Mike Nelson’s Evocative Venice Biennale Installation

Mike Nelson

Mike Nelson the Artist chosen to represent Britain at this years Venice Biennale is noted for his innovative installation work. He is the first British artist to exhibit in this catagory of fine art and a seasoned contributor to these type of international shows, having contributed to  Sydney (2002), Istanbul (2003) and São Paulo (2004). This is his biggest challenge yet,the filling of this 3,000 square foot space with his work. The project’s larger historical agenda is to remind viewers of Venice and Istanbul’s intertwined histories and create a bridge between western liberal capitalism and the Islamic world.

Nelson usually creates installations that are claustrophic and disorienting. His most noted work The Coral Reef (2000), is currently on display at Tate Britain. It consists of a maze of corridors and smaller sub-chambers similar to the “reception area” in an office or gallery. The work is packed with memorabilia from the Kennedy era to a various scattering of militaria. There is a drug room as well as the office of an Islamic mini cab company. The sprawling work was first shown in 2001 at Matt’s Gallery in London, and is now part of Tate’s collection.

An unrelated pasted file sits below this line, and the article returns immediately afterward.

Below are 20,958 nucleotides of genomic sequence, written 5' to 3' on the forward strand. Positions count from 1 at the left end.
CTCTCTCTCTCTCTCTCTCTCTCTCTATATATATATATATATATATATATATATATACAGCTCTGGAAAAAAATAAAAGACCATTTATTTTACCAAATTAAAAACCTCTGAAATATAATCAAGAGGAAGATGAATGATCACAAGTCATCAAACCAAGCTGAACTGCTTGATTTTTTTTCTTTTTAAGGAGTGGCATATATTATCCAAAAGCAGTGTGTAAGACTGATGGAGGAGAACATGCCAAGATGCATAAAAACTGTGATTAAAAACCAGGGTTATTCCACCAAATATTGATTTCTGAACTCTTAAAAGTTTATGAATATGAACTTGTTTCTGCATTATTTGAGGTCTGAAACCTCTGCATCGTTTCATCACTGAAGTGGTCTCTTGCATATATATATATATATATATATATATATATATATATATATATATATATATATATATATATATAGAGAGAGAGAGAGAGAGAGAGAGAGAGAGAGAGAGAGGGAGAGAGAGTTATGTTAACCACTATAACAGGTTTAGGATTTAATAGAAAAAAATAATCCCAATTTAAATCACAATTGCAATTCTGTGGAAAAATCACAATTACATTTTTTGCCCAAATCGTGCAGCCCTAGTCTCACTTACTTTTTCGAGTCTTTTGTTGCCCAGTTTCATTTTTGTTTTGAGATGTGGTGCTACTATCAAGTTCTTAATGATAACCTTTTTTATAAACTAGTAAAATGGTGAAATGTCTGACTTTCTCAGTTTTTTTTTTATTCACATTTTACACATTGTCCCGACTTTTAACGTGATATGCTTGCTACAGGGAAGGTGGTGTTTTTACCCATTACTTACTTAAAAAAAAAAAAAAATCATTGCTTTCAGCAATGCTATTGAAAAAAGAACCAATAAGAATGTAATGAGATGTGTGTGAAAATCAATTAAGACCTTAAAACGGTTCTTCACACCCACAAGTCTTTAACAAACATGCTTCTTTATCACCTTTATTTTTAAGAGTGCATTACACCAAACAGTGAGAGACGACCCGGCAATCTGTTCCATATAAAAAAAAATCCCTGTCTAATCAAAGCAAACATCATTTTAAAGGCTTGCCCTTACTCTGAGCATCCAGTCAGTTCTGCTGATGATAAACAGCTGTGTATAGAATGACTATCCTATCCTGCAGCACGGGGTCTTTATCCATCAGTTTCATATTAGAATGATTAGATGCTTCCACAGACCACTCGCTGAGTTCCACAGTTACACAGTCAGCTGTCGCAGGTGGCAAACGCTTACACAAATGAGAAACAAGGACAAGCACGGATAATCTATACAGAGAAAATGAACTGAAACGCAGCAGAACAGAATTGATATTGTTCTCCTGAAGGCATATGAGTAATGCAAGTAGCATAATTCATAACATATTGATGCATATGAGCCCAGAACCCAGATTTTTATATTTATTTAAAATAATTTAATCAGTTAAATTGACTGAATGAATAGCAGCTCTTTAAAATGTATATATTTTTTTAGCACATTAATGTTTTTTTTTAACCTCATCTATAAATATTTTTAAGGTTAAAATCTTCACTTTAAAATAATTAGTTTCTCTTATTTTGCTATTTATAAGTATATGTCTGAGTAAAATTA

I, Impostor, his latest work allows Nelson to experiment with the installation vanishing within the pavilion. Permission was granted to change the physical structure of the building to accommodate this work. The skylight is now gone, and the effect of leaving  the installation’s intimate spaces into the natural light of the courtyard is blinding. It’s not just the building that has been opened up. I, Impostor notes a shift in Nelson’s style of working. The darkness of The Coral Reef and other works from the past is now circumvented. The work feels light, sad and provocative. Although it still reflects his earlier piece. Nelson now creates a doomed space, sparsely punctuated by dirt covering a clump of weaving machinery, the effect is absorbing and not gloomy. Two almost identical chapel like rooms, lit by skylights covered in a greenish paint. This evokes the sense of the spacial awareness of cities representing a multicultural experience. In another room two ghost chandeliers hang above a pile of dirty chandelier spare parts. At first glance it looks like fragmented glass but then you realise it is all part of the larger picture. Two points of light highlight power, a trade off which is beautiful in its dignity. The installation also contains objects with writing on it such as packages and posters. This reinforces a Turkish identity of the project, while architectural details and metalwork evoke Venice. Nelson’s installation brings you hard up against an old, dilapidated locked door, taking you sideways down a dark corridor and into a low-ceilinged room. The room is not depressing and the overall look is exquisite. The scene created hints at activities of reclaiming and repair. You then emerge into the stark sunlight of an afternoon in Venice. Time for some Grappa! It’s a poetic project reminding us of a half-imagined place explored through the props selected and on show.